Date of Award

Spring 5-13-2011

Degree Type


Degree Name

Doctor of Philosophy (PhD)


Physics and Astronomy

First Advisor

Dr. Gary Hastings - Committee Chair

Second Advisor

Dr. Julia Hilliard - Committee Member

Third Advisor

Dr. Yu-Sheng Hsu - Committee Member

Fourth Advisor

Dr. H. Richard Miller - Committee Member

Fifth Advisor

Dr. A. G. Unil Perera - Committee Member

Sixth Advisor

Dr. Gennady Cymbalyuk - Committee Member


Fourier transform infrared (FTIR) microscopy has shown promise as an analytical tool for detecting changes in cells and tissues, such as those due to viral infection, apoptosis induction or malignancy. In many cases, diagnosis via FTIR microscopy can be undertaken on a timescale shorter than that required for other physical or histological techniques.

In this work we have used FTIR microscopy to study Vero cells that have been infected with herpes simplex virus (type I) and adenovirus. We have studied cellular samples at various time intervals following exposure to the virus. Several spectral regions were identified that allow discrimination between infected and uninfected Vero cell samples at 24 hours post exposure to both HSV1 and adenovirus. Spectral features were also identified that could be used to discriminate infected cells within 2-6 hours after exposure to both viruses. FTIR microscopy is therefore a useful tool for following the kinetics of viral infection in the 2-24 hours time range, at least at the levels of infection used in this study.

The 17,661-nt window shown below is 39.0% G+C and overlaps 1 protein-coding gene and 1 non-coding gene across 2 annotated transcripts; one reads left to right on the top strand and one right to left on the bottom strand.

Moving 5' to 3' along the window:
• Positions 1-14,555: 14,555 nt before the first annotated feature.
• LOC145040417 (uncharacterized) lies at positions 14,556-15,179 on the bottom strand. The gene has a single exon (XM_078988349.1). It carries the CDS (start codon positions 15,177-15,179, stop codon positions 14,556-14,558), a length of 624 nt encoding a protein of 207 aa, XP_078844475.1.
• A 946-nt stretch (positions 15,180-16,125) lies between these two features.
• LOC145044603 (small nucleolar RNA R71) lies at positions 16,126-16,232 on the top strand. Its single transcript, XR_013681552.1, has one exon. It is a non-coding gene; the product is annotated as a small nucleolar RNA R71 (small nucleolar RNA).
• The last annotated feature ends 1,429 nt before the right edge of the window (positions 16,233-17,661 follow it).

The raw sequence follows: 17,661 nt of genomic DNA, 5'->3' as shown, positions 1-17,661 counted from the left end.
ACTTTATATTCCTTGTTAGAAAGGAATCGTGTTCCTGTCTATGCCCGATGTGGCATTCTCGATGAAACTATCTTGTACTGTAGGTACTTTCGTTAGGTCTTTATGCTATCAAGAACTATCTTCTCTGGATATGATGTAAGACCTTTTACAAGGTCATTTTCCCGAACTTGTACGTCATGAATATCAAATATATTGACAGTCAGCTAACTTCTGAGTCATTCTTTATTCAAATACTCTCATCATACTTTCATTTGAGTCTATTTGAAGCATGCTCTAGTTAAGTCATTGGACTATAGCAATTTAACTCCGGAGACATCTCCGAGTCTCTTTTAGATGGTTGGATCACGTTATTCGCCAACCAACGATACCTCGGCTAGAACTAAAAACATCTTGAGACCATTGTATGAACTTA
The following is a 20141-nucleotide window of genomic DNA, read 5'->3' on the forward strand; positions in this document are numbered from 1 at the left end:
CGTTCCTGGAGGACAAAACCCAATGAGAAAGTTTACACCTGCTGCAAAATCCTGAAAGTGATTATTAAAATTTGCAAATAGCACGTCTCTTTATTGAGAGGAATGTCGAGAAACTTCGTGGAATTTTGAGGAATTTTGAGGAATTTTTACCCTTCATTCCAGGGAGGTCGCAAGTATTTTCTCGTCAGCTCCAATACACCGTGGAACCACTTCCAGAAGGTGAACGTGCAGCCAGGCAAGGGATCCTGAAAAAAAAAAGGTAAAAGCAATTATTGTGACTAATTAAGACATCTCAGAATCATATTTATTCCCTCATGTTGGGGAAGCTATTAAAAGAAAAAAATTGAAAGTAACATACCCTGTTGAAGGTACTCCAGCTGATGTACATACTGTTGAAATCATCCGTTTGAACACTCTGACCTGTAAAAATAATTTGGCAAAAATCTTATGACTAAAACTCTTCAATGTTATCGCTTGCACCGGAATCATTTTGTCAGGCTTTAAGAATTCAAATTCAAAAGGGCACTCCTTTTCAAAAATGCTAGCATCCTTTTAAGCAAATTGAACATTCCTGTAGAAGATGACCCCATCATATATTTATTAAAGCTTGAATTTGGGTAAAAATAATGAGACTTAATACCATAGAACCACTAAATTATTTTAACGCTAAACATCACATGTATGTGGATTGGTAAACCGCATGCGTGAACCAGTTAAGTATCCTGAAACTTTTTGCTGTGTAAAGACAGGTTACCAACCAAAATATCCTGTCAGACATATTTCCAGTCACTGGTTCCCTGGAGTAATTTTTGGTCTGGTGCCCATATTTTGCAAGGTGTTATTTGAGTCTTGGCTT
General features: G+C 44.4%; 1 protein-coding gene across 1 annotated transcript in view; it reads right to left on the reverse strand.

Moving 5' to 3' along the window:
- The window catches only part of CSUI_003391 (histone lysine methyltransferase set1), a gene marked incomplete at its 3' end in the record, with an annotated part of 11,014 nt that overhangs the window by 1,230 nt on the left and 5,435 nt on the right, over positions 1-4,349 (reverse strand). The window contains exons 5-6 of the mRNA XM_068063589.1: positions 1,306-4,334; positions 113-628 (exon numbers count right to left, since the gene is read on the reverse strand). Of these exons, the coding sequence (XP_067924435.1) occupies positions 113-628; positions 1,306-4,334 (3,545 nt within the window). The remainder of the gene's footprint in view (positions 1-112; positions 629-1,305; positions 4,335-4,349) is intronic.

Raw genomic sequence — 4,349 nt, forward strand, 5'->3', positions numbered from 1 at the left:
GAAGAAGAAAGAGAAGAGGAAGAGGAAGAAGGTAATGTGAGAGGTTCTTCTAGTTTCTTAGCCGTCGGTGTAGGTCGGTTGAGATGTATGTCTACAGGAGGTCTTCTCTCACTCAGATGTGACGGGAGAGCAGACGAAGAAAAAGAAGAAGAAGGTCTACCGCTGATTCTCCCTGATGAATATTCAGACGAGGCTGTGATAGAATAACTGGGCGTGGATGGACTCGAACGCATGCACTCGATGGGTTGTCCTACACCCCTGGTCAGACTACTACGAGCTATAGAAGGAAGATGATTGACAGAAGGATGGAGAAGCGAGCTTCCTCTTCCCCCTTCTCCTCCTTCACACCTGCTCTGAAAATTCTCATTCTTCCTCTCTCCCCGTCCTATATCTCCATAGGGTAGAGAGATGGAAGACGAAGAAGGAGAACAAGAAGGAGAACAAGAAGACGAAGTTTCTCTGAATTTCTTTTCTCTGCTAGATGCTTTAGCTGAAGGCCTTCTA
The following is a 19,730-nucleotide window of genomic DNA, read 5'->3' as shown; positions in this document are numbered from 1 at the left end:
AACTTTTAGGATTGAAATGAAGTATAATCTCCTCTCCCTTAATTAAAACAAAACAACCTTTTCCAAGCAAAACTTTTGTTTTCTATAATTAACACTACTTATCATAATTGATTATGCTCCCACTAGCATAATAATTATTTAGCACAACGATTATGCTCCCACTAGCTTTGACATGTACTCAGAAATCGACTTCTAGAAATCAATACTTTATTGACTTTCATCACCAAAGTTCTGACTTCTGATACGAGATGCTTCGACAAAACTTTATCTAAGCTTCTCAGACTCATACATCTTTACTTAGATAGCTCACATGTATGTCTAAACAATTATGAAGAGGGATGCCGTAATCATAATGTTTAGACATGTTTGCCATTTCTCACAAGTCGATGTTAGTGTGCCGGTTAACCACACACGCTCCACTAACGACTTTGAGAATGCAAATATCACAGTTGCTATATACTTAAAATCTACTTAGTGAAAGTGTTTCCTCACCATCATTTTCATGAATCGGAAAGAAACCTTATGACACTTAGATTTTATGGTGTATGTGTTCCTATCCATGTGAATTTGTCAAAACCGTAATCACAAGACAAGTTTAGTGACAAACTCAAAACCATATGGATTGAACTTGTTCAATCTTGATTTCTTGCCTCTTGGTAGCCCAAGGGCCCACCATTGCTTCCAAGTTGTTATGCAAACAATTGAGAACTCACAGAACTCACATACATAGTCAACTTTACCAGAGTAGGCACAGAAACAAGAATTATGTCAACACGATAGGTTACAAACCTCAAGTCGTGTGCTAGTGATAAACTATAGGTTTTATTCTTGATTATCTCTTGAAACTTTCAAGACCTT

In a second type of study, FTIR microscopy was used to study apoptosis induction in acute lymphoblastic leukemia T-cells. Apoptosis was induced in T-cells in three different ways. We show that FTIR microscopy can be used to distinguish T-cells in the early stages of apoptosis from normal cells. We also provide data that may suggest that FTIR microscopy can distinguish cells that have undergone apoptosis via different pathways.

For most of the FTIR microscopic studies on cellular samples we have focused on the collection of spectral data in the 1500-800 cm-1 region. Spectra were collected for control cells and variously treated cells. The two sets of cells were then analyzed statistically using: 1) pair-wise comparison, 2) logistic regression, 3) partial least square regression, 4) principle component fed linear discriminant analysis and 5) hierarchical cluster analysis. The statistical analyses rigorously quantify to what extent treated and untreated cells can be distinguished. Since different statistical methods give differing results for the same data, it is important the right statistical method should be applied. The basis for these differences is discussed.